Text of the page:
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Boeing 737 MAX Deliveries to Ramp Up
Boeing to accelerate 737 MAX deliveries in 2024 into 2025
This past Wednesday, Boeing announced that the manufacturing giant had received type inspection authorization from the Federal Aviation Administration (FAA) for its 737 MAX 10 variant. The production and delivery of the MAX family has been more turbulent than Boeing had planned for a decade ago.
Plagued by deadly accidents, supply chain issues, and a global pandemic, the past few years have seen turmoil for the aircraft family. However, with the recent authorization and a strong performance at the Dubai Airshow, Boeing is optimistic that 2024 will be a prosperous year for the single-aisle family.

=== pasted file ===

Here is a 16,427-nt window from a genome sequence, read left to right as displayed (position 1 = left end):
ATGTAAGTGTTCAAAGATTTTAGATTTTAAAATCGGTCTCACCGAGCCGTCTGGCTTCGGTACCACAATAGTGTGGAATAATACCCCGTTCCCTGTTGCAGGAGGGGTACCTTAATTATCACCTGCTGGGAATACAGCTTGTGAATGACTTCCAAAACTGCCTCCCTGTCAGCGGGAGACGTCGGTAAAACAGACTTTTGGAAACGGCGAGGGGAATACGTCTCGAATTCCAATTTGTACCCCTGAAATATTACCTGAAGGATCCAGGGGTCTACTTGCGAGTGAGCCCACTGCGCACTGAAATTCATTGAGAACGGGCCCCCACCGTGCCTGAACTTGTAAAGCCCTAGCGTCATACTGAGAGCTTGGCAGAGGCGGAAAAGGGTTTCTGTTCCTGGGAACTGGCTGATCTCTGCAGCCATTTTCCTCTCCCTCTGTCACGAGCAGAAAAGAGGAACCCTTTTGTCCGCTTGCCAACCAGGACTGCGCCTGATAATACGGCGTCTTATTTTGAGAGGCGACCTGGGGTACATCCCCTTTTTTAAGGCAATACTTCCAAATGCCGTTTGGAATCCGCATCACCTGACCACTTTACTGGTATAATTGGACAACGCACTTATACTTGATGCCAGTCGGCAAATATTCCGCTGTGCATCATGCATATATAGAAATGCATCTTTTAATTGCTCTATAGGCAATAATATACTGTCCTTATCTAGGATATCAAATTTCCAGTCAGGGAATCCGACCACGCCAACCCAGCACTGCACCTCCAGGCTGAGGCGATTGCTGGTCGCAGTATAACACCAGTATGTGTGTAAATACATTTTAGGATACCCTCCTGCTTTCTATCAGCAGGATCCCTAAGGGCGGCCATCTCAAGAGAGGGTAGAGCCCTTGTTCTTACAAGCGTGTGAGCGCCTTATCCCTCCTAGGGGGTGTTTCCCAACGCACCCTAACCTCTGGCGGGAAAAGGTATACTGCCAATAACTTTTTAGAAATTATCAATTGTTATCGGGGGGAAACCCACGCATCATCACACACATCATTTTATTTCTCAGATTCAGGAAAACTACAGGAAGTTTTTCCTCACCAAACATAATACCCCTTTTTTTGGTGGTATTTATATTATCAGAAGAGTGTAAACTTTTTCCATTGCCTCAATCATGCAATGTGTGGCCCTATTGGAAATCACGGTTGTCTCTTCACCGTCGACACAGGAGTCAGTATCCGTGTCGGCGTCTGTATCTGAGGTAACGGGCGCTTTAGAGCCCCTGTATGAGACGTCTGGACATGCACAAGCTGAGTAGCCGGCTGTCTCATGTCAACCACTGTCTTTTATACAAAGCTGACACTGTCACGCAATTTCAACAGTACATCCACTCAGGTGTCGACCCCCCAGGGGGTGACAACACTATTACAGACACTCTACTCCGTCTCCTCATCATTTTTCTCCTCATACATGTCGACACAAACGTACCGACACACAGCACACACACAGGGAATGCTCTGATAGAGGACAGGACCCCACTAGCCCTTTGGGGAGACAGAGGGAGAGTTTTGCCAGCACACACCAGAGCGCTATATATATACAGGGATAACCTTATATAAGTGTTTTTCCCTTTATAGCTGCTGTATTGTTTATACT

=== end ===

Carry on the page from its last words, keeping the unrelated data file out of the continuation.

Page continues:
Flying into Seattle-Tacoma International Airport from the North, people with window seats have an unparalleled view of Boeing Field when unobstructed by clouds. Many have seen, in person or an image of, the rows of 737 aircraft in production or awaiting delivery. The facility at Boeing Field is used to prepare aircraft for delivery to the respective customer. The MAX family is currently assembled nearby in Renton, Wash.
The Virginia-based manufacturer had previously estimated that the company would produce an average of 57 aircraft per month by 2019. However, challenges both external and internal to the company have proved difficult to reach that goal. U.K.-based aircraft valuation firm – AviationValues – determined the average number of MAX aircraft delivered monthly in 2019 was 35.